Japan last year saw a record number of cases in which schools failed to protect children from being bullied, the justice ministry said Friday.
The government received 2,152 cases last year in which teachers, principals and other school authorities did not prevent bullying, a jump of 121.2 percent from 2006, the ministry said in an annual report.
"I am greatly alarmed as this concerns children who are unable to protect their human rights on their own," Justice Minister Kunio Hatoyama said.
The report attributed the surge in cases to government efforts started last year that included establishing hotlines for children to call for help or websites to seek counselling.
Japan's schools have long been notorious for bullying, a phenomenon experts attribute to the intense social pressure to blend in.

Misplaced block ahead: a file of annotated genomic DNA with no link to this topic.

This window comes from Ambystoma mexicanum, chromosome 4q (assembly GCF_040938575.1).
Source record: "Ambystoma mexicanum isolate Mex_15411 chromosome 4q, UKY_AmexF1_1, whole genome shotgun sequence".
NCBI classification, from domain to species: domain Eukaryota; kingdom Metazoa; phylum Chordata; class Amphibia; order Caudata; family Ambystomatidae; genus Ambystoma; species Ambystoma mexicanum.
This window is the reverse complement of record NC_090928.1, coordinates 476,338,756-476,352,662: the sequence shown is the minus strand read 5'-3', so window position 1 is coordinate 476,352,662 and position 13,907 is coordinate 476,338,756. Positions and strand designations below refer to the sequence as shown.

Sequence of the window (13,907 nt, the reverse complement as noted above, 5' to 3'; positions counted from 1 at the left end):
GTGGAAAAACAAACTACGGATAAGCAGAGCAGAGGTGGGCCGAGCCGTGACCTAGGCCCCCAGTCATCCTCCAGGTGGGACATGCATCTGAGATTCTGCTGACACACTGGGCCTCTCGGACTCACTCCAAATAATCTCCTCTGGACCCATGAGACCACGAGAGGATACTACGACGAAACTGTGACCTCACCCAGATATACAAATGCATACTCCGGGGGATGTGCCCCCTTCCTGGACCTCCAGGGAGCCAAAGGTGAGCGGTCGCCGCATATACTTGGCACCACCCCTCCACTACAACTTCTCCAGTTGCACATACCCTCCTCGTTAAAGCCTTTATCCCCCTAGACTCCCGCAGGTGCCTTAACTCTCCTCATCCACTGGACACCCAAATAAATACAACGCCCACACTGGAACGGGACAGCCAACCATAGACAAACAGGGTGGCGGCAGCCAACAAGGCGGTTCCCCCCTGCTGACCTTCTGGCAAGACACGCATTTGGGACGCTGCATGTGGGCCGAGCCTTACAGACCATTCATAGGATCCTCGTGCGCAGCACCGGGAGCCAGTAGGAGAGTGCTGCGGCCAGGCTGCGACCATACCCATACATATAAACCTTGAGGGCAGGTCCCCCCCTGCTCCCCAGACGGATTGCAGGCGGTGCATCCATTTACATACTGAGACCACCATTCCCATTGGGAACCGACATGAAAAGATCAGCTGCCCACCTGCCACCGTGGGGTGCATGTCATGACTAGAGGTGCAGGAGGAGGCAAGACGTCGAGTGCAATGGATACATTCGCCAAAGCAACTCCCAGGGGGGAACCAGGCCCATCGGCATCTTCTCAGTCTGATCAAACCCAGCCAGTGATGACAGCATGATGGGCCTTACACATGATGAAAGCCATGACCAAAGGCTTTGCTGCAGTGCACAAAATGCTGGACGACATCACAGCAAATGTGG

Japan stepped up measures amid a national alarm in 2006 when at least four children killed themselves in a matter of days and the education minister said he received an anonymous letter from a bullied student contemplating suicide.
But the figures released Friday also showed that bullying was not exclusive to schools.
The number of cases in which public officials and teachers said they were harassed rose 67.3 percent to 3,829 cases.